Ukraine's only current permanent racing facility, the Autodrom Chayka (sometimes spelled Autodrom Chaika or автодром чайка in Ukrainian) traces its origins to when the country was part of the Soviet Union.
After a sustained period of decline, the short variant is the only one in operation for local level races, as time and a lack of resources have meant that the always borderline safety levels of the main course could no longer sustain active competition.
Today, Chayka remains the epicenter of motorsport in Ukraine. The track hosts national championship events, track days, rallies and boasts a permanent racing school. Drag racing is also held along the main straight of the old 'Big Loop', though there still remains no other competitive action on the longer circuit variation.
Design work for the facility on the western outskirts Kyiv began in the late 1960s, at the instigation of the DOSAAF (Volunteer Society for Cooperation with the Army, Aviation, and Navy), the paramilitary sport organisation in the Soviet Union, concerned mainly with weapons, automobiles and aviation. The Ukranian Soviet Socialist Republic did not have any tracks for circuit racing, nor had it organised any street circuit events, so the republican committee realised there was a need for a new venue to facilitate motorised competition and training.
Approval for the new complex was approved in 1971, with construction beginning two years later. The first stage of the development - the circuit itself - was completed by the summer of 1975, including the main 4.460km 'Big Loop' track, plus two shorter variants, which would only ever be used for testing or for warm up laps on the way to the main grid.
The circuit was fast and quite wide in places, featuring lightly banked corners of between 2-6%. A signature part of the 'Big Loop' and 'Little Loop' were the switchback corners of Turns 3, 4 and 5, which became to be known as the 'ears' of the course.
While designed broadly to international standards, the circuit featured a number of design and construction shortcomings, which effectively precluded its use for motorcycle racing. Armco barriers surrounded the course but were installed right at the edge of the racing surface in most places, meaning there was no run-off whatsoever, while the track surface was poorly laid and bumpy. In addition, there was little landscaping done around the perimeter, leaving large areas of scrubland or rubble, which only served to throw dust onto the already difficult racing surface.
Nevertheless, the first races took place on June 27, 1975. Winners that day included Nikolai Popov in a VAZ-2101 (Class VII), A. Tolstop in a Muscovite-412 (Class VIII) and Nikolai Rogozhin in a GAZ-24 (Class X). On July 12 the same year, the new circuit hosted rounds of the Soviet national championships for the first time. The opening Formula 1 race was won by Henry Saarm from Tallinn in an Estonian 16C.
Thereafter, the circuit's second phase of construction saw a dirt speedway course added, alongside karting facilities and a DOSAAF training and sports field. The speedway course in particular was seldom used, there being no real history of this type of racing in the country and seemingly little enthusiasm to promote it.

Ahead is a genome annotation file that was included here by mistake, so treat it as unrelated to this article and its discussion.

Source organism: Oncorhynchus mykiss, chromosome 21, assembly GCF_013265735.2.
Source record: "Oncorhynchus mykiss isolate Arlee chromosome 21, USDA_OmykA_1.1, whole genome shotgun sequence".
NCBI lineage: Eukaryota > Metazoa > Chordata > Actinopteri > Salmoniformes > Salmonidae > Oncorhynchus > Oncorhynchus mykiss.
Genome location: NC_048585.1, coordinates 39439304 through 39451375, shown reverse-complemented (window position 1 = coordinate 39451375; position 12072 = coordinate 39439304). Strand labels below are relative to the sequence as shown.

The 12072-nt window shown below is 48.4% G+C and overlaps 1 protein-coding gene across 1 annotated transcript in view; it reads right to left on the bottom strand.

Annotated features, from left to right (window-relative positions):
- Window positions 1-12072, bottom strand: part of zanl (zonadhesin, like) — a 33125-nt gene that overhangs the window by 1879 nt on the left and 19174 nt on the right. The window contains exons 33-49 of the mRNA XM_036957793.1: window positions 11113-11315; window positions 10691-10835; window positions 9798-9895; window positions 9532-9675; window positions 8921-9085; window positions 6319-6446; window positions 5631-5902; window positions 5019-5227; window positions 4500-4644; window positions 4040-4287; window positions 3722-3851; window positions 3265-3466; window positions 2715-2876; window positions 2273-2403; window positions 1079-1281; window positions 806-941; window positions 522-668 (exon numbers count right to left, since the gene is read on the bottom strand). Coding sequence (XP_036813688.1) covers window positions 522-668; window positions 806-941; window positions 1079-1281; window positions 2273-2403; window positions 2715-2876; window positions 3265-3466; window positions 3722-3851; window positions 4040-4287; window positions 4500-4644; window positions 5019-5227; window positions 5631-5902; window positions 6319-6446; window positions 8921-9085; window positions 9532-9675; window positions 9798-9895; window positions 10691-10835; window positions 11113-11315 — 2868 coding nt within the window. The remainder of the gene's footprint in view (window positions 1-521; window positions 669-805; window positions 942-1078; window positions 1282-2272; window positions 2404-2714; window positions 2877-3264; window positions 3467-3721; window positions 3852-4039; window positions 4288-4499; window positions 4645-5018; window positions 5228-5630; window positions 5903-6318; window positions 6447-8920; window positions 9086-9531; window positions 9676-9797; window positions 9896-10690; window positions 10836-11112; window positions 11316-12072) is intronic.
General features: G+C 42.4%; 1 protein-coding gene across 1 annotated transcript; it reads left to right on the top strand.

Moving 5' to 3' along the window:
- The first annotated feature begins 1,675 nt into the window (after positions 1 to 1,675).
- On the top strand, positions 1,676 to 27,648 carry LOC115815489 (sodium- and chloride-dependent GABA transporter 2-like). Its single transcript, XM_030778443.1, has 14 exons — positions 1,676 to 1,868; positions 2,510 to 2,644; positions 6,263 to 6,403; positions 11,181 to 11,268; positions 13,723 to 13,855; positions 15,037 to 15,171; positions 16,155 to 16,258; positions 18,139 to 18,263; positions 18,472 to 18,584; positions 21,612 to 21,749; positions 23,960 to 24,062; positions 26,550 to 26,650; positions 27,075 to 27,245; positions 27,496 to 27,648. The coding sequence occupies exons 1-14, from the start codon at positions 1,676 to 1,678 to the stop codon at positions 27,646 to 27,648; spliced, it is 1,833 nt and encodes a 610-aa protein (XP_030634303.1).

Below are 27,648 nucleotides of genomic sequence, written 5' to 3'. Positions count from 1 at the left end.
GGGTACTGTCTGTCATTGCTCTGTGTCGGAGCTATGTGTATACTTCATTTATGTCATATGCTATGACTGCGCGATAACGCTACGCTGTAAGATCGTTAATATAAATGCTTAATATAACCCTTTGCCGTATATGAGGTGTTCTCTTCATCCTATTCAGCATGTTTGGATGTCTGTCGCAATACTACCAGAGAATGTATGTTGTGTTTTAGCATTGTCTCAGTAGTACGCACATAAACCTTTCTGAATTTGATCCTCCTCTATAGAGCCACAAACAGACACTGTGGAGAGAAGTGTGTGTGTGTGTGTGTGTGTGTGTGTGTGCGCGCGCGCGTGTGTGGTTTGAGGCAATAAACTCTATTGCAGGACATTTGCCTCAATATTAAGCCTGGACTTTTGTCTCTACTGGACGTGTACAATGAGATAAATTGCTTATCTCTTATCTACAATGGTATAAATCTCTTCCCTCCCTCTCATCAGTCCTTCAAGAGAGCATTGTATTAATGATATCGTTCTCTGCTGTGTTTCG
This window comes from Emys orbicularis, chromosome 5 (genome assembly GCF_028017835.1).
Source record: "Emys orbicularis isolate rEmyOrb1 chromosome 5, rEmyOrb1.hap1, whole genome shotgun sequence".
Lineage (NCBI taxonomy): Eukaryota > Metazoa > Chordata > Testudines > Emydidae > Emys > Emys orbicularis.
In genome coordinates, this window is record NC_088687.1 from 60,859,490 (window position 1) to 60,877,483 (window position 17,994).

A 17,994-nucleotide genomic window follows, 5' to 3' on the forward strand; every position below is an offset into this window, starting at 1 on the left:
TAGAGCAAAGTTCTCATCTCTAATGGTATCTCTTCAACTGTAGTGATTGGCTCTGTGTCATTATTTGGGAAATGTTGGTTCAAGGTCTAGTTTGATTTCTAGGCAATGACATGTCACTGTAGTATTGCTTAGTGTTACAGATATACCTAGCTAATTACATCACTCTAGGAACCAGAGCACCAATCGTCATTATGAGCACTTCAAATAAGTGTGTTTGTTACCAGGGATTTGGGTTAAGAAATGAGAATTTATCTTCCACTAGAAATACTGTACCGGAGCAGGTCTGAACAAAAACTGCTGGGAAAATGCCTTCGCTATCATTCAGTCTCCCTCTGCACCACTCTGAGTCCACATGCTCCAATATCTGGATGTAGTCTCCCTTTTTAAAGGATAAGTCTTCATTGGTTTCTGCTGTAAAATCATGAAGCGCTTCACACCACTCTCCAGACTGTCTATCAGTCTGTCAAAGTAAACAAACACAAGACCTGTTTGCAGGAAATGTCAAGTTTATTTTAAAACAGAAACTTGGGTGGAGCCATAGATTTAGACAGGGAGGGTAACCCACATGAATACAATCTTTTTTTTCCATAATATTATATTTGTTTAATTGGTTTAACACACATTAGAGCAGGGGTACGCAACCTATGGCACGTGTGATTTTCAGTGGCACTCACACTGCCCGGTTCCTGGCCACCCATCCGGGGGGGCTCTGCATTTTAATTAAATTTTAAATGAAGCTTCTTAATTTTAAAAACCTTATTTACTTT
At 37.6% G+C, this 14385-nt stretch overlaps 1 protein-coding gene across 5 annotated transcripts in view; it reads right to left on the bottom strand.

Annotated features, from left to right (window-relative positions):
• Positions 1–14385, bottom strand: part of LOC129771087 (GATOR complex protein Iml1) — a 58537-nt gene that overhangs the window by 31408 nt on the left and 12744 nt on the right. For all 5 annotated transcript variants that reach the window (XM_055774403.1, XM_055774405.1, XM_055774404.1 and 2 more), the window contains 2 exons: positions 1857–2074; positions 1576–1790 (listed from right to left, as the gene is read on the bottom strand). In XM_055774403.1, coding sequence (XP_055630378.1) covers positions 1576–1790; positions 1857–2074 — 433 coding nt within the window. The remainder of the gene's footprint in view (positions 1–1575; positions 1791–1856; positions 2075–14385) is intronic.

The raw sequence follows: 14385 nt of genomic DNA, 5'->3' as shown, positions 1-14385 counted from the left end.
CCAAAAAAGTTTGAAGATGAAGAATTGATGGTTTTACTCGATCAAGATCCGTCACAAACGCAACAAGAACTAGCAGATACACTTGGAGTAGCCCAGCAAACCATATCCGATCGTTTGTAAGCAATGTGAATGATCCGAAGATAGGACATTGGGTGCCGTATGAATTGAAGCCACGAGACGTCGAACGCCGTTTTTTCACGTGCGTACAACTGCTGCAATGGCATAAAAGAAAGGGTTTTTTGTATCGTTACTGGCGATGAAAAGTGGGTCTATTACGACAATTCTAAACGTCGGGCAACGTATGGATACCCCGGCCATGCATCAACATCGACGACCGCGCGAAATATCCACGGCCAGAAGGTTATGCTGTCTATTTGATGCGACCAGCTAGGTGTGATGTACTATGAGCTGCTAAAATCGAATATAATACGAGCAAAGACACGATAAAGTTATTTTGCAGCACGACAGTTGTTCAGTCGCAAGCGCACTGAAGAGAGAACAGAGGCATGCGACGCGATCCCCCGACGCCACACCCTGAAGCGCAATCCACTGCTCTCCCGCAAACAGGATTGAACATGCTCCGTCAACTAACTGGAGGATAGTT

Friendship Cup races prove a highpoint before decline
Between 1978 and 1983 the circuit (which incidentally takes its name from a nearby village; Chayka also roughly translates as 'seagull') hosted the Friendship Cup for racers from across Soviet and Socialist nations, such as East Germany, Czechoslovakia, Poland, Hungary and Bulgaria. This was one of the most prestigious races held behind the Iron Curtain, but these came to an end when the track was deemed unsafe following the death of Polish racer Christian Grokhovsky, after which the event was transferred to Biķernieki.
Thereafter Chayka fell into decline, with fewer races and poor organisation, meaning many events were barely promoted and ran with almost no spectators. As the uneven track surface began to wear in the 1980s, three separate resurfacing attempts were made, which resulted in a series of different asphalt coverings being laid at different times, each with differing levels of grip, which did little to aid the raceability of the track. And the bumps remained with a vengeance.
Gradually, the circuit began to fall towards disrepair, though as the only racing facility in the country, it plodded on hosting national races until Ukraine gained independence in 1991. At this point, ownership transferred to the Defense Assistance Society of Ukraine. The immediate post-independence years proved turbulent and saw many of the resources of the circuit sold off to private owners, including cars and equipment, while monies for maintenance also proved hard to come by and the circuit fell further behind in safety terms.
By 1998, the situation had deteriorated to the point that the 'Big Loop' could no longer be used; instead national level racing had to make do with the 'Little Loop' for all of its events. Then well-known Ukrainian racer Leonid Protasov was appointed director of the sports complex and the situation began to improve once again, little by little.
In the late 2000s, a new pit lane and final corner layout were added to the Little Loop layout, which now also benefited from a number of temporary bleachers for spectators - among the first meaningful amenities for the watching public for many years. A cafe and a hotel on the site have also been added in recent years.
- Autodrome Chayka, Aviakonstruktora Antonova St, 2, Chaiky, Kyiv Oblast, Ukraine, 08130
- +380 50 351 9943
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